Pandemic isolation helped me better understand my queer identity

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Luke Chinman, 17, photographed outside his home in Squirrel Hill. He is a senior at Taylor Allderdice High School. (Photo by Ryan Loew/PublicSource)

Luke Chinman, 17, photographed outside his home in Squirrel Hill. He is a senior at Taylor Allderdice High School. (Photo by Ryan Loew/PublicSource)

Social isolation changed the way we communicate. When my family and I began to quarantine last March, shifting my junior year at Taylor Allderdice High School online, suddenly every single social interaction I had was intentional.

Every exchange was with someone I knew very well—I wasn’t striking up a conversation with a classmate in the minutes before my physics class would start or running into an old friend inside the Rite Aid down the street from my house. I was only keeping in touch with those closest to me, and, like most people, I wasn’t making an effort to reach out to the people I kind of knew. 

But that distinction, at the time, felt like a drop in the bucket of societal changes brought by the worsening spread of a deadly virus. As the days of quarantine dragged into weeks and then months, it manifested itself in different ways: Some people cut their own bangs, tried their hand at home hair dye, shaved slits in their eyebrows. If every social interaction was only with your closest friends, what did it matter if you had made some impulsive decision about your physical appearance?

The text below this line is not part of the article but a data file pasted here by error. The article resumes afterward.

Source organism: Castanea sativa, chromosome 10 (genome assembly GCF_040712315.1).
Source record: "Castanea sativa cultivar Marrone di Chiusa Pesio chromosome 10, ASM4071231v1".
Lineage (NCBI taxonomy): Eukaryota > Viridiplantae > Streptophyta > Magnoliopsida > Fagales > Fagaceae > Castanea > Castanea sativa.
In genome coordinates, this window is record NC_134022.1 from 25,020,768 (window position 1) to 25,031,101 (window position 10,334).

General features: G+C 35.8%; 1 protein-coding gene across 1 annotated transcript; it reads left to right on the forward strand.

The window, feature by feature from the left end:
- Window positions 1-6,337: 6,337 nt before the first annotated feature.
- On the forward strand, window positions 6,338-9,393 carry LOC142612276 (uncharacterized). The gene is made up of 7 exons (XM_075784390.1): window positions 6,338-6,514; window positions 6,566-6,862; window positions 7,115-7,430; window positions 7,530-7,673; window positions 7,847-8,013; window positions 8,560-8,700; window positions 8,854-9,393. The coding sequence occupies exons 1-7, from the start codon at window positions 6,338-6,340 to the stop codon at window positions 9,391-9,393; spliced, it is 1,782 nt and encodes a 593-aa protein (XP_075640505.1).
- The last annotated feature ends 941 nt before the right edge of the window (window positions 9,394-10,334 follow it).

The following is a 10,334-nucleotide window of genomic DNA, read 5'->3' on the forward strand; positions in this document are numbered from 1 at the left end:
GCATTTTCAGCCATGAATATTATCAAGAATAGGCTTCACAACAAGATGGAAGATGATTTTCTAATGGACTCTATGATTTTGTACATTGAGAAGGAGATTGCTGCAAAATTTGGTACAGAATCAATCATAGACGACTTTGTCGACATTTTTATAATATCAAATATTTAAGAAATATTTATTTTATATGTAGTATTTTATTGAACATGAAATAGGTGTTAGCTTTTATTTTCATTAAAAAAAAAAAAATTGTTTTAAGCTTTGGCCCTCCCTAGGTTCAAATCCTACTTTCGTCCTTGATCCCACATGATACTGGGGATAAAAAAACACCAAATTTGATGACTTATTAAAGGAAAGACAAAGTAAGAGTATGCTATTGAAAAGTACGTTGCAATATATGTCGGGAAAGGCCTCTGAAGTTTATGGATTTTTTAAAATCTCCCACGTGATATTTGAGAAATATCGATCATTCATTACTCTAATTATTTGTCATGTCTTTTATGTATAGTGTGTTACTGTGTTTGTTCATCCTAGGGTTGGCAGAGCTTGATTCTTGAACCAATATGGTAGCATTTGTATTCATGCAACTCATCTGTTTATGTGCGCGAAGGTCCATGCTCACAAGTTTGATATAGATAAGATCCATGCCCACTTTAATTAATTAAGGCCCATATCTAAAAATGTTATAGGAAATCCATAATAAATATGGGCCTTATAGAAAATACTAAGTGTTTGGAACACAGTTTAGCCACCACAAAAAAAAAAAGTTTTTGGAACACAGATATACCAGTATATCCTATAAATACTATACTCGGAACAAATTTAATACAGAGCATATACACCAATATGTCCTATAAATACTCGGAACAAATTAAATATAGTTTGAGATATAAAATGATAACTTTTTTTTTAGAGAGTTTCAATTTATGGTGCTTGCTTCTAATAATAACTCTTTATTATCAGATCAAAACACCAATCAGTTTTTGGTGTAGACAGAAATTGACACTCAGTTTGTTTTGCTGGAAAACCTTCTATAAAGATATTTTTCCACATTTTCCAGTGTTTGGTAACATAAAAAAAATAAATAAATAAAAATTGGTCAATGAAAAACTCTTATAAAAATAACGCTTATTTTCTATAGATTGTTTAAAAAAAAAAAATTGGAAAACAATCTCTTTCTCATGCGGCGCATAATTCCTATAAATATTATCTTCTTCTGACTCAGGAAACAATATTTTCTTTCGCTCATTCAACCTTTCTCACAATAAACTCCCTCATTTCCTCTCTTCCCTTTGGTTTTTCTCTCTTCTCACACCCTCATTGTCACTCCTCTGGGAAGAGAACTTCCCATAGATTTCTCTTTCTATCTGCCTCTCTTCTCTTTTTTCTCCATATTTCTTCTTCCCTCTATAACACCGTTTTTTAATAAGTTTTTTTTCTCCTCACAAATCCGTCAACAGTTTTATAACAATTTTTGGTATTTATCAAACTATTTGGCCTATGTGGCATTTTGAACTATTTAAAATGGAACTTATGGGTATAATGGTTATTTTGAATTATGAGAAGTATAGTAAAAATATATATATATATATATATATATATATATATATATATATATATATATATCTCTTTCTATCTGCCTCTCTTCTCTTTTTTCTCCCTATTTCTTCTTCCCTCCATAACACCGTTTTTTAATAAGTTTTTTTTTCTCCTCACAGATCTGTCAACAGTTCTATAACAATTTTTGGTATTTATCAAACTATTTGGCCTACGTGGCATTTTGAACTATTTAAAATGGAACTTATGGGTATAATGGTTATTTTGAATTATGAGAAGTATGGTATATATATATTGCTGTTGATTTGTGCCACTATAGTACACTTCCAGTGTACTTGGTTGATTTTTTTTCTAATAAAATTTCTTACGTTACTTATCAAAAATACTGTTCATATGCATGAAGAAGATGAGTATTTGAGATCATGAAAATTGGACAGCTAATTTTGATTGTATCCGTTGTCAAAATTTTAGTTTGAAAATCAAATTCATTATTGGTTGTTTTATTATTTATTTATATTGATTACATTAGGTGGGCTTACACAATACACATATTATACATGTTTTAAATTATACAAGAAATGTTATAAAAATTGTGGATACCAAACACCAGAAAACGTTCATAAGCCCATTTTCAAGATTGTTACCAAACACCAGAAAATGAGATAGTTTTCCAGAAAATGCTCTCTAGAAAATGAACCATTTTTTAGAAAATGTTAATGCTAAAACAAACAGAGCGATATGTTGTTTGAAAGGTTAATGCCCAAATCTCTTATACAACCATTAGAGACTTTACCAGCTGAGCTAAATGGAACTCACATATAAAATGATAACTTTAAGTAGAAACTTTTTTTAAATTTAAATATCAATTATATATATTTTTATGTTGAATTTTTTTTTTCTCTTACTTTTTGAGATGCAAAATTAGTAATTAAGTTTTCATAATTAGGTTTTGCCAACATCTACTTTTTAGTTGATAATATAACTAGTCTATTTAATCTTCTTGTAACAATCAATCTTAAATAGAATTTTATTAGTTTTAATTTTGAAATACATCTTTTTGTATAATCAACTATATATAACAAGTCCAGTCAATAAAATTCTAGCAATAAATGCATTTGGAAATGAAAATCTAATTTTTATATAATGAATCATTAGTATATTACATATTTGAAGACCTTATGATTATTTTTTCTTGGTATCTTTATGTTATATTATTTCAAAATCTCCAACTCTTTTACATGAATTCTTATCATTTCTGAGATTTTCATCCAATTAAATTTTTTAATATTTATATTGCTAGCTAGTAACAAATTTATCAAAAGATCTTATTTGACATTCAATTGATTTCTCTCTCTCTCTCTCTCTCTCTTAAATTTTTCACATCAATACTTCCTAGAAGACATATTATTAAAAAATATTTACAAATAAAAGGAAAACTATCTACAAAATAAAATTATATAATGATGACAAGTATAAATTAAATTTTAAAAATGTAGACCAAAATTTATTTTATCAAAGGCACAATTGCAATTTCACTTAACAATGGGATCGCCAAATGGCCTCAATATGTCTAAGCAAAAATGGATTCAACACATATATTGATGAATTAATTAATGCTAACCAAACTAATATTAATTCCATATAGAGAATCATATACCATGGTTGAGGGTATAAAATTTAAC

Many have spoken to the feeling of immobility that they’ve experienced over the past year—days run together, and this month of March seems the same as the last. But I’ve seen it as one of the most transformational years of my life.